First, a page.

View Full Version : VFXTalk Interviews Rainmaker on Da Vinci Code!
May 27th, 2006, 07:02 AM
http://www.rainmaker.comWe are very excited to be able to offer you guys and girls the opportunity to ask questions to Nick Drew, VFX Producer of Rainmaker UK. Nick and his crew have recently finished the work for the Saint Sulpice church sequence in the years most anticipated movie so far, "The Da Vinci Code."
Nick and his team worked specifically on the longest VFX sequence in the film. Although the story of "The Da Vinci Code" does not conjure up images of a VFX spectacular, it was necessary for the film to employ 5 separate VFX houses.
http://www.rainmaker.comThe VFX are very subtle and are seamless within the film, but nevertheless they were still thick and fast. Rainmakers Saint-Sulpice sequence required an entire CGI modelling of the church and its extremely unique architecture.
So this is what you have been waiting for. Here is your opportunity to ask and learn from the masters of the movies. You have until Tuesday afternoon to post your questions as our interview with Nick is on Wednesday. Time is of the essence, so best you get posting!
For more information see http://www.rainmaker.com
May 27th, 2006, 10:38 AM
I am just off to see the film now...Can't wait. I'm sure I will have a load of questions when I get back.
May 27th, 2006, 02:30 PM
i would start with the basics, since i am a tools guy:
what 3d software did they use for modeling and for rendering?
what was their compositing pipeline like?
what did they use for 3d camera tracking and matchmoving?
how did the match up the film grain stock look of their renders with that of of the rest of the movie?
i would also like to find out how long it took to render the 3d scenes and how long it took to render the compositing work for the same scene?
May 28th, 2006, 12:28 AM
great movie...awesome and seamless visual effects,congratulations to people involved in making this movie.
1.how long did it took to complete the entire postproduction work on the movie.
2.how did u accomplish the shot of blood deforming into sword shape in the sink while tom hanks is shaving.it was so simple genuine shot yet very much appealing. wot softwares are used.
May 28th, 2006, 12:25 PM
Wow, what a fantastic job you guys did. I saw the movie last night and particularly looked out for the Saint-Sulpice scene, it appears so real.
What research were you able to do on the architecture of the building?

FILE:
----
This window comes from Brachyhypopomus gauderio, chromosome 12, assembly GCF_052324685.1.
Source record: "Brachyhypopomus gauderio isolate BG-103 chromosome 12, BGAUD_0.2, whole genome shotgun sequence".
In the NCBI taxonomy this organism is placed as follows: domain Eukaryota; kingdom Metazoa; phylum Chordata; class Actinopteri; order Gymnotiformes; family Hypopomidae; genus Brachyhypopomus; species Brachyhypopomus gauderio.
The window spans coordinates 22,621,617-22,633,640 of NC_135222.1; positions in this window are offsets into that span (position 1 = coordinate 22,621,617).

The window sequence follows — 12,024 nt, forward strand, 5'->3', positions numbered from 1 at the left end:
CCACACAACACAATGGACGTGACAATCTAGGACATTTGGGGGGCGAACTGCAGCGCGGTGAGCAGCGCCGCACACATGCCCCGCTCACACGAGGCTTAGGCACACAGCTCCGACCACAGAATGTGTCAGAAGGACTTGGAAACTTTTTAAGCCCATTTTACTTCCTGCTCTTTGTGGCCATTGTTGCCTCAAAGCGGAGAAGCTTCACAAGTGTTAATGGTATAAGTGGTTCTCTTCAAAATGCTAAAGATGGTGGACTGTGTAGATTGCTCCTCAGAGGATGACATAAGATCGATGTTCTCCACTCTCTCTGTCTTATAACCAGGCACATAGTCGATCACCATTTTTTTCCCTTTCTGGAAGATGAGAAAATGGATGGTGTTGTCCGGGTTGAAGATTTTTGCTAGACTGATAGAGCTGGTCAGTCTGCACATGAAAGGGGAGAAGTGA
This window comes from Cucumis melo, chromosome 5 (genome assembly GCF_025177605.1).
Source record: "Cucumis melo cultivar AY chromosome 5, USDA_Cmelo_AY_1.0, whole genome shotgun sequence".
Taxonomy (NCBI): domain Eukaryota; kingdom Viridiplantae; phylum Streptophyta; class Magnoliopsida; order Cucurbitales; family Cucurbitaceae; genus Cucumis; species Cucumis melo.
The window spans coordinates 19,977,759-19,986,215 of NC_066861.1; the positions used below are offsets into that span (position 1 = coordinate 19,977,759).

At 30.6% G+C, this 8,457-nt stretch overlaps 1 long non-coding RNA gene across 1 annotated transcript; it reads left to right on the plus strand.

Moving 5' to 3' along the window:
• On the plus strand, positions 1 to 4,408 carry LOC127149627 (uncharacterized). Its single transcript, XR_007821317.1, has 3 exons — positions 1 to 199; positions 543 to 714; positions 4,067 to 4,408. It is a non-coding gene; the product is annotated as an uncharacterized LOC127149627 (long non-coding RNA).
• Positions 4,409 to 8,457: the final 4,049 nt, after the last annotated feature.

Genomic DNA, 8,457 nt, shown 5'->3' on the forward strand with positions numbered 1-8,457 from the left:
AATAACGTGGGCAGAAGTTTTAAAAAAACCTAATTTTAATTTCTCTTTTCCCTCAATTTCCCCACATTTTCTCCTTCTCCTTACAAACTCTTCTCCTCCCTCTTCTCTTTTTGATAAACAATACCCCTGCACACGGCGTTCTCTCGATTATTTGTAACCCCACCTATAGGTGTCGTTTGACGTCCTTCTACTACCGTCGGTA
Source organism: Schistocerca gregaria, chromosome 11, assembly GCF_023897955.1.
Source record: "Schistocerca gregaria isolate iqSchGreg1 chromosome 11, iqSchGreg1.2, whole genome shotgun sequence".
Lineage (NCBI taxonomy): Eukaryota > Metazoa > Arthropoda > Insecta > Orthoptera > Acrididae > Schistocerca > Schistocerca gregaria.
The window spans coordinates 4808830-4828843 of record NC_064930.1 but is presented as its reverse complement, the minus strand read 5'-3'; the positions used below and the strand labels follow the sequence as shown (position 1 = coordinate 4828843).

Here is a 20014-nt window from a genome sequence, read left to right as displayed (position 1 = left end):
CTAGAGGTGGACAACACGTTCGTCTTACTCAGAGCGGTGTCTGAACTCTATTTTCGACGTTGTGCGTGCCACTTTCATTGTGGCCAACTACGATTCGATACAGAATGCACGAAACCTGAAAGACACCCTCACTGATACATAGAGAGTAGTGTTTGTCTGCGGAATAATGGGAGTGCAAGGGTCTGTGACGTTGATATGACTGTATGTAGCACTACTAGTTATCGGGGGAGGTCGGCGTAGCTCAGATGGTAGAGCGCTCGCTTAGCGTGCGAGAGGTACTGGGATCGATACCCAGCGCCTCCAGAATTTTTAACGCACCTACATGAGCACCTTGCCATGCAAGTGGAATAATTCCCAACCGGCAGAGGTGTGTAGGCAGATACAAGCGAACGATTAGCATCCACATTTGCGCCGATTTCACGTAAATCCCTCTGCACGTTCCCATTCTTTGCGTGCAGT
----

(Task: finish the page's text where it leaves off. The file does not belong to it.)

What, if any problems did you run in to?
What was the hardest part?
May 28th, 2006, 12:32 PM
This was a great film and great job on the scene. I have been racking my brain though,
how did you manage to do the scene with silus smashing the floor? The angle was awesome and it looks near impossible to do!
May 29th, 2006, 03:57 AM
I am very interested in the compositing workflow:
- what image format did you use. OpenEXR with all channels included in one file, or a proprietary format?
- did you use 3d compositing techniques like pan and tile for the background plates?
- how did you bring your 3d camera to your compositing package, or did you only use matchmoving data?
- have you also used camera projection in your compositing app to create simple 3d environments?
thats it for now.
May 29th, 2006, 07:45 AM
I have'nt seen the movie, but did see the Saint-Sulpice breakdown at the rainmaker website. Some questions came to my mind.
For that size of a set, how did you take lighting references?
How was the physical camera lensing matched to the cg camera??
Were there any photographic elements in the set extension or was it all computer generated?
May 29th, 2006, 01:02 PM
I have to admit I was a little worried about how this film would work and it got slamed and Cannes, but hey I watched it and I thought it was awesome. I actually didn't realise this scene was modelled until I read it on this website, so hey you had me fooled.
How close do you think you actually got to the real Saint-sulpice?
Would you change anything if you could?
As it was night time and there wasn't any natural light, did you have any problems creating photo realistic imagery?
How intricate did you have to make it?
Bring on Angels and Demons
May 30th, 2006, 07:10 AM
I saw this article before I went to see the film yesterday, so I purposely looked out for it.
My question is What's real and what's not?
How many shots were there in the sequence?
May 31st, 2006, 05:54 AM
hey just wanted to say thanks to everyone for posting their questions! we are going to close theinterview down now and send the questions over to the guys at Rainmaker to get us some answers (And hopefully some cool screenshots!)
stay tuned for the next live interview coming your way soon only at VFXtalk.com!!!
July 8th, 2006, 03:22 AM
hey a big thanks to everyone who asked questions! you can check the final piece and the answers out here: